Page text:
Racing

Shergar's jockey Swinburn dies

Just 19, he rode the equine star to a record 10-length victory in the 1981 Epsom Derby

Walter Swinburn, who rode the legendary but ill-fated Shergar, has died peacefully at home in London, England, on Monday.

He was 55.

He had reportedly been suffering from epilepsy.

Nicknamed the "Choirboy" for his angelic looks, he was just 19 when he rode the Michael Stoute-trained Shergar to a record 10-length victory in the 1981 Epsom Derby - his first ride in the race commonly regarded as the blue riband of the turf.

The Aga Khan-owned equine star - whom Swinburn also rode to victory in the prestigious King George VI and Queen Elizabeth Diamond Stakes - was to be later kidnapped from his Irish Stud and never returned.

Swinburn rode another two Derby winners on Shahrastani in 1986 and Lammtarra in 1995. In 1983, he won the Prix de l'Arc de Triomphe, Europe's most prestigious race, for the one and only time on the astonishing race mare All Along for French art dealer Daniel Wildenstein.

He was to ride All Along in a stunning three-race sweep in North America which garnered her the top American racing award, the Eclipse Horse of the Year Award, for 1983.

We enjoyed many great days together but I would say our first Derby together with Shergar, when he was just 19, was an obvious one. Shergar's trainer, Sir Michael Stoute

In all, Swinburn rode eight British classic winners (Group 1 races restricted to three-year-old horses).

But he suffered a terrible riding accident in Hong Kong at Sha Tin racecourse in 1996, which resulted in him being in a coma for four days and left him with multiple injuries including a punctured lung.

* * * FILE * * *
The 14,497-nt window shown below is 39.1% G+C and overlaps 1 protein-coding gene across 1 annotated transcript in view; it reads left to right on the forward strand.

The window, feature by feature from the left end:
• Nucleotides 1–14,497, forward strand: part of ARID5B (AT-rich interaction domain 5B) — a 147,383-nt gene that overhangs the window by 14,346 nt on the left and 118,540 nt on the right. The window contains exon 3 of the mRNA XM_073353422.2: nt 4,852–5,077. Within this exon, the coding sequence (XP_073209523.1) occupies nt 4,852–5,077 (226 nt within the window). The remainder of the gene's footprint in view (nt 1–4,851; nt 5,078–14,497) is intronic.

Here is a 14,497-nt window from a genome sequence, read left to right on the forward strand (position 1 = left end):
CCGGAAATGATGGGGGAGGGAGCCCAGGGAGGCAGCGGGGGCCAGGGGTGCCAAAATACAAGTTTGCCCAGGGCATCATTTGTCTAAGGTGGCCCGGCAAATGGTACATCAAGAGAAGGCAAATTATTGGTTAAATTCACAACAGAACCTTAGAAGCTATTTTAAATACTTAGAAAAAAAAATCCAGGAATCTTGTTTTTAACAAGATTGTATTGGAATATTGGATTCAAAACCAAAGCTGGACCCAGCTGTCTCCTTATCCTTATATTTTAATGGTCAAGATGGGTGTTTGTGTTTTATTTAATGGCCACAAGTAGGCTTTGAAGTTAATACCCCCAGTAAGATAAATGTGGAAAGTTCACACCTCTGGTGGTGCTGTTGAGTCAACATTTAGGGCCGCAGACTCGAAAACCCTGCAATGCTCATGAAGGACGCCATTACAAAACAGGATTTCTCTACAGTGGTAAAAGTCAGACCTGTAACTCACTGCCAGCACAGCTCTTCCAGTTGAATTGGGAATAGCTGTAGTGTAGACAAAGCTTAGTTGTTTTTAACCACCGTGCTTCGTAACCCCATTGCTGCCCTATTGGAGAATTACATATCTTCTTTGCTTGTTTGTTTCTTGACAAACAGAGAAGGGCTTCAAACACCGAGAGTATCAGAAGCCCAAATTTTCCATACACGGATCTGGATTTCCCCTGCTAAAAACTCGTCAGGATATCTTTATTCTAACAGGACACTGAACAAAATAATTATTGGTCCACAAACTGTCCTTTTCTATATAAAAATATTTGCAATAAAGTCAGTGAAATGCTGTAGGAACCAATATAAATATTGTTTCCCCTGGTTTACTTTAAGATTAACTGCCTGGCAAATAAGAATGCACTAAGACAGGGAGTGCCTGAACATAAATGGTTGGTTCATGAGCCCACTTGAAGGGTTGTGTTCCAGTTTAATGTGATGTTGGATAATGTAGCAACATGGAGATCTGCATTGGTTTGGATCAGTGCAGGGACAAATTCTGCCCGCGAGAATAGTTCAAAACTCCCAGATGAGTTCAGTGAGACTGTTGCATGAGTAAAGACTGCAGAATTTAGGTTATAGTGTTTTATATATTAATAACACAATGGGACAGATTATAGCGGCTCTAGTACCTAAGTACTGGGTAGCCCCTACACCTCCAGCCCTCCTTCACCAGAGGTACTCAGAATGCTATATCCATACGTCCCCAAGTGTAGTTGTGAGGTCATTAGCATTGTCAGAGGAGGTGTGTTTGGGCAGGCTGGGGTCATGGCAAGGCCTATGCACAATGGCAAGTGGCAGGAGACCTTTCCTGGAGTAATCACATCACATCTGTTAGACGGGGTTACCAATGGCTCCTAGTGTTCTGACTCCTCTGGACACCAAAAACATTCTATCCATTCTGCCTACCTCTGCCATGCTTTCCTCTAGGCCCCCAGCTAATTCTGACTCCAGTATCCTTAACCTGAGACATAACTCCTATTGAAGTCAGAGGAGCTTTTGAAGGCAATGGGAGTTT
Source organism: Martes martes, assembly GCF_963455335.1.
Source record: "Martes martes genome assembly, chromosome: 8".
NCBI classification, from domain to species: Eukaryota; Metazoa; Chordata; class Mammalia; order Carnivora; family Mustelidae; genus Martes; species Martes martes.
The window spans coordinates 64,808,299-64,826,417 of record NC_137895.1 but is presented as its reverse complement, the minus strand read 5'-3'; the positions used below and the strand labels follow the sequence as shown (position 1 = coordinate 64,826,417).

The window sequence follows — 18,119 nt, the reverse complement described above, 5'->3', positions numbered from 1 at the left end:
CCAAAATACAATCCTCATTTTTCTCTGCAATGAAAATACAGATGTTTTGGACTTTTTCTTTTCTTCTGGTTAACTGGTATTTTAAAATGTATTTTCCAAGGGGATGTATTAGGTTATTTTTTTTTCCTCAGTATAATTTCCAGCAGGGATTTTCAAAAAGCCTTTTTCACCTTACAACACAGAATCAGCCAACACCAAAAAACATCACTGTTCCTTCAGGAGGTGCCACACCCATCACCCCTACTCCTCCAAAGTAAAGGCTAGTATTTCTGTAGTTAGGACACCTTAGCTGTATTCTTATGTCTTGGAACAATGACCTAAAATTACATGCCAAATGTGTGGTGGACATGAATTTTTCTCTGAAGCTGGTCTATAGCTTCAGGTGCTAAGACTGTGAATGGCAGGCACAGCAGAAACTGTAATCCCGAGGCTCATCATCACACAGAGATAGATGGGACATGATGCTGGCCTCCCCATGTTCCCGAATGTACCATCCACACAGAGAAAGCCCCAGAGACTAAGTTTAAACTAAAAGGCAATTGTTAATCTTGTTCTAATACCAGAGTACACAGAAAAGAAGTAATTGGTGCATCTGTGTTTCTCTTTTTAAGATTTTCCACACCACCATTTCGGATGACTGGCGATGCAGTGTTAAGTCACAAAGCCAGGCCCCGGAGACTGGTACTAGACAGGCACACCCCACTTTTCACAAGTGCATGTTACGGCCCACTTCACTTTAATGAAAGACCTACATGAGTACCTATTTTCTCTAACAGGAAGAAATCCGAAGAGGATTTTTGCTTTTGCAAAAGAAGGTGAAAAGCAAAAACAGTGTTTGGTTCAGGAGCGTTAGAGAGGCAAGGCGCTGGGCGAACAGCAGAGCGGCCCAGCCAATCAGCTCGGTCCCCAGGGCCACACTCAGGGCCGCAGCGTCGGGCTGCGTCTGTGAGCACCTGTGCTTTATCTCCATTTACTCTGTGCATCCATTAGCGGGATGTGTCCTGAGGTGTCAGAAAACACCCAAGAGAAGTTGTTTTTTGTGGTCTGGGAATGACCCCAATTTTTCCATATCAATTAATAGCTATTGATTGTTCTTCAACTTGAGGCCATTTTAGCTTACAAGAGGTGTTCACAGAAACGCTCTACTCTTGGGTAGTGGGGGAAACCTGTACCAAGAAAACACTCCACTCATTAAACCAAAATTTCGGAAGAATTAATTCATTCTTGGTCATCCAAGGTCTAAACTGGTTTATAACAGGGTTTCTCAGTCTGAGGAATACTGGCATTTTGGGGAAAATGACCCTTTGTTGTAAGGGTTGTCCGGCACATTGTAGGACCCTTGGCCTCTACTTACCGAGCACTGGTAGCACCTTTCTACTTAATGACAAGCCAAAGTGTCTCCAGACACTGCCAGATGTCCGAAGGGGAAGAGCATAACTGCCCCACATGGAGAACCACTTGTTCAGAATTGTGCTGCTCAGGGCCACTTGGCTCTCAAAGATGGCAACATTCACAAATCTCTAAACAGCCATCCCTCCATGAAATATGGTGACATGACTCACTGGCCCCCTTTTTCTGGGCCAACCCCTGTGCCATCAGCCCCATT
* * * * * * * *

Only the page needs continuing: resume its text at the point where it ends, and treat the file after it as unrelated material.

Within months, though, he had recovered well enough to guide Stoute's Pilsudski to victory in the Breeders' Cup Turf.

However, weight problems forced him to quit the saddle soon afterwards and he took up training, but he never found the success he had enjoyed as a jockey.

Swinburn took over a training licence from his father-in-law Peter Harris in 2004 and it was Harris who confirmed the news of Swinburn's death to the UK's Press Association news agency, although no cause of death was immediately provided.

Swinburn's death prompted a cavalcade of tributes, with jumps racing legend AP McCoy tweeting: "Brilliant stylish and a genius in the saddle. A jockey that God hath retained. RIP."

Stoute, too, paid tribute to his former stable jockey, with whom he enjoyed so many memorable moments, saying he was a "natural horseman with great hands".

"He had the right temperament for the big days and he thrived on them. We enjoyed many great days together but I would say our first Derby together with Shergar, when he was just 19, was an obvious one," said Stoute. - Wire Services